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-AKRON/FAMILYMelissa Doran

words. . . . . . . . . . . . . . . . . . . . . . . . . . . . . . . . . . . . . . . . . . . . . . . . . . . . . . . . . . . .

www.younggodrecords.com www.myspace.com/akak www.akronfamily.com

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kron/Family have somehow tapped into a flow of ideas, a way of thinking that makes their music so fresh and visceral and immediate and unexpected – from ecstatic back of the school bus sing-alongs to the calmest, most beautiful melodies and then suddenly they all fall down a bottomless well, screaming their heads off but laughing away at the daftness of it all because they know they’ll emerge unscathed - it’s all part of the search, the treasure hunt. “Listen, listen, these sounds bring me back to my true self and then…and then…I leapt…as if I always could…” These are the words stuck onto the end of Miles Seaton’s bass guitar, one quarter of Akron/Family (Seth Olinsky, Ryan Vanderhoof, and Dana Janssen complete the band). Is it their “true selves” coming through that makes the music what it is? It’s like they’re really comfortable in their own skin and in their medium – making it direct and loaded and light and heavy all at once. They’re believable, and down to earth. They manage to be experimental and like, totally far out man, and still be a rock band in the loud, old fashioned way, making the audience wake up and party and folk-out, with no frowning allowed. . . . 52 . . .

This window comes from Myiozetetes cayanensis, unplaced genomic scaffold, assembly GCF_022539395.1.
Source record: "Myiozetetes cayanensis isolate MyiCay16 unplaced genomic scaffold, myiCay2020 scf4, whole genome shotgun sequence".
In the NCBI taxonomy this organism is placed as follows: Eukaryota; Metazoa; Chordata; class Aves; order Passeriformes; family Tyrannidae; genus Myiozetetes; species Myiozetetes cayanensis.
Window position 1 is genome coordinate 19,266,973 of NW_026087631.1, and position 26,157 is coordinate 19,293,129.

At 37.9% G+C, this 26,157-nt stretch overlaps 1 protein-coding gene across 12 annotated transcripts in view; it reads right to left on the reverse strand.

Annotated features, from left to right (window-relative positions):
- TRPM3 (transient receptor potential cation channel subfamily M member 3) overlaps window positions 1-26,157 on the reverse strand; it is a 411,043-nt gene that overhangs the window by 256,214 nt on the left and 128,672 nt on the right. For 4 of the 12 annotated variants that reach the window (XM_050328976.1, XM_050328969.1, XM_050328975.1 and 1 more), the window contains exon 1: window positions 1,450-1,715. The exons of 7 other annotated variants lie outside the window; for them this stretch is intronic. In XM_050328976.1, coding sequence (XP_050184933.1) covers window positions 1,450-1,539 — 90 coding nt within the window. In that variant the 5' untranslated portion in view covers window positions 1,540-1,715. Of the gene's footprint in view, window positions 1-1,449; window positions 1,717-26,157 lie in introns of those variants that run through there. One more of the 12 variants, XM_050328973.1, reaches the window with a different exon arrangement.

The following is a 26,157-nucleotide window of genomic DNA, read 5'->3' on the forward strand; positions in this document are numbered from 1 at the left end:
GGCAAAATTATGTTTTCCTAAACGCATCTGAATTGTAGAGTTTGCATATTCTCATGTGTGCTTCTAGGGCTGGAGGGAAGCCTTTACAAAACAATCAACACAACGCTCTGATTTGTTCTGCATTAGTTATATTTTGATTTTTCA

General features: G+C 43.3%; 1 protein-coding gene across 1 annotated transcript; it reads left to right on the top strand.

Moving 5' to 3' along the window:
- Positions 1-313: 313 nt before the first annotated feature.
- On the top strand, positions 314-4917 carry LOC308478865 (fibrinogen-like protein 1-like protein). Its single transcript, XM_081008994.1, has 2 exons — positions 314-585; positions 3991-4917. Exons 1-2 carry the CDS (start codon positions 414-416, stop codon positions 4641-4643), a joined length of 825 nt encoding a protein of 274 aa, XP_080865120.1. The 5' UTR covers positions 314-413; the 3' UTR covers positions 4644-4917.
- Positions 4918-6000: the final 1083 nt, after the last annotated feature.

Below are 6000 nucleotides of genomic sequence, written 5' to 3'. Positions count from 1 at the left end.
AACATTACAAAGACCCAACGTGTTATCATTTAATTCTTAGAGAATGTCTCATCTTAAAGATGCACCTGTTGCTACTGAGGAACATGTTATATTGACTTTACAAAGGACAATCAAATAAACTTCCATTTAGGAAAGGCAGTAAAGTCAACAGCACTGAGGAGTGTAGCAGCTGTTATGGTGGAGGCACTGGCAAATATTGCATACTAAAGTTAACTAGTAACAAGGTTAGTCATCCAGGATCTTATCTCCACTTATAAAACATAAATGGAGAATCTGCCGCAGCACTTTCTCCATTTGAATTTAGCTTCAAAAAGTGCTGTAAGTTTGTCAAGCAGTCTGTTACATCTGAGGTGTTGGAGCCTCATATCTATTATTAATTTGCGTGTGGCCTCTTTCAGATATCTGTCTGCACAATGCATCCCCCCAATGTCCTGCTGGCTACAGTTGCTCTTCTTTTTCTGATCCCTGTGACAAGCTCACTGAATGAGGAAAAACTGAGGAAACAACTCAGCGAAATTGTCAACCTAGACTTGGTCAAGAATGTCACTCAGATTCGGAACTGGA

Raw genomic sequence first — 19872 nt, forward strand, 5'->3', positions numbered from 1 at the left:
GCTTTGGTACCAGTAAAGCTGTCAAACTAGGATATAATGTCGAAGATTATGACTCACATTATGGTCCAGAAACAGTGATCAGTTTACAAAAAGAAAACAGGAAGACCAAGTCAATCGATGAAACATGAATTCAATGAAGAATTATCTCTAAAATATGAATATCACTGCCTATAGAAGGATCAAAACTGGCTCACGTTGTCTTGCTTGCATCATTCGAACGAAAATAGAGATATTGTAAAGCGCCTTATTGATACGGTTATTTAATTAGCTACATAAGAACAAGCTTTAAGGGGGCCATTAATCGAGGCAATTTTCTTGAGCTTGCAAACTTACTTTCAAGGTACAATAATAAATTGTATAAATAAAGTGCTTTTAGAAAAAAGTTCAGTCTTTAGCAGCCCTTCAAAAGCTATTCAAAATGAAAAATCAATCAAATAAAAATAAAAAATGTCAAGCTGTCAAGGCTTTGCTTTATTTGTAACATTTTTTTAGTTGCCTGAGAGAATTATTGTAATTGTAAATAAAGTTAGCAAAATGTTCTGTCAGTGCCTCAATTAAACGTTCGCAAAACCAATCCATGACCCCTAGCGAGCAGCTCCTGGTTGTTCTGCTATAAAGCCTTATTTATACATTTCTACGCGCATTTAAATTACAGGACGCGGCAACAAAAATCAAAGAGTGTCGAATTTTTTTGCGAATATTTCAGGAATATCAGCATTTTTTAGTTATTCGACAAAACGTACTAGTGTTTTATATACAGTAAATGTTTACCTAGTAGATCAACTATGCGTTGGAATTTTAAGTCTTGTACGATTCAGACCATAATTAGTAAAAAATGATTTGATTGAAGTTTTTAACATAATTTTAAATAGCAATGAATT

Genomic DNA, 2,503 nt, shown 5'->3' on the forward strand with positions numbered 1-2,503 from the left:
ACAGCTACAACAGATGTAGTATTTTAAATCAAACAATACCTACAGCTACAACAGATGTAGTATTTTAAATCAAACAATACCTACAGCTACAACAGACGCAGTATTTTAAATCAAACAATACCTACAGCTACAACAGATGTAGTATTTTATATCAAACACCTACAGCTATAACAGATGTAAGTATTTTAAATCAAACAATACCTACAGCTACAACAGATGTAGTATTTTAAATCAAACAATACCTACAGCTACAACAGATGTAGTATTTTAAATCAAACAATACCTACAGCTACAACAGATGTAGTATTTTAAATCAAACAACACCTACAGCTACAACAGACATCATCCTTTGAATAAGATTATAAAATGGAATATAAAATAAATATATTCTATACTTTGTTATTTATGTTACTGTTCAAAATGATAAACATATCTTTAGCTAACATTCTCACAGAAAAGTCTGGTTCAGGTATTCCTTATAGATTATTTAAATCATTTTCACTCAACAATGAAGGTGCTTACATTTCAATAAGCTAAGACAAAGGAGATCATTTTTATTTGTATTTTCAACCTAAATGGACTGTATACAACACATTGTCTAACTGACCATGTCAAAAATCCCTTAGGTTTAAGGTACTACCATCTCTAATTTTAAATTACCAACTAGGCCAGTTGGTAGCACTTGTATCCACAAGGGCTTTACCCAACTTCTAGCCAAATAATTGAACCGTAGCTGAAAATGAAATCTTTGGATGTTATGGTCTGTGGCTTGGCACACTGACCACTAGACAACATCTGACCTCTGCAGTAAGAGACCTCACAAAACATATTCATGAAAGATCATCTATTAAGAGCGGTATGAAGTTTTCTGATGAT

“I don’t think that is anything new, I think it’s all pretty plain and regurgitated,” begins Seaton, “but I think to a listener who’s listening to a whole thing it sounds completely off the map. I really love that we definitely go from being really, really quiet, with harmonies and acoustics to then like grrrrreeeeeeer!!! Absolute non-musical ear bleeding! “But the idea is that you have that, and then you cut to a four-part a cappella song, with an acoustic guitar, and then it makes much more sense - the noise stuff makes more sense when your putting it next to something really beautiful; and that really beautiful stuff wouldn’t be as effective if it wasn’t sitting next to something painful and uncomfortable.” Akron/Family met when they moved to New York during the same few months and ending up living together in the same apartment, working, but too broke to go out and do anything: “It’s weird, moving to New York is like, I mean I guess everybody has their own experience, but, I was fucking miserable, I hated it. When I met Seth I was calling people and making arrangements to move home. I moved there because you move there. I’d got to the point where I’d really done everything that I wanted to do in Seattle. I was with a girl and she was going to grad school and I was like, I need to do the next thing, if I really want to be a musician or do anything in my life moving to New York and testing myself is gonna be the way to do it. I mean, you move there and you get the worst job imaginable, and it’s shitty, you don’t have money and it’s really cold, and blah blah blah. And so when we met, and we were playing, that was the happiest thing that was going on. And when we were recording - I mean we were playing for hours and hours, so much stuff was coming out…” “Many years ago we Found that light and sound Were ample food” So once the band became established within itself, the next big development came when they got in touch with Michael Gira, head of Young God Records (the label Devendra Banhart started out with), former leader of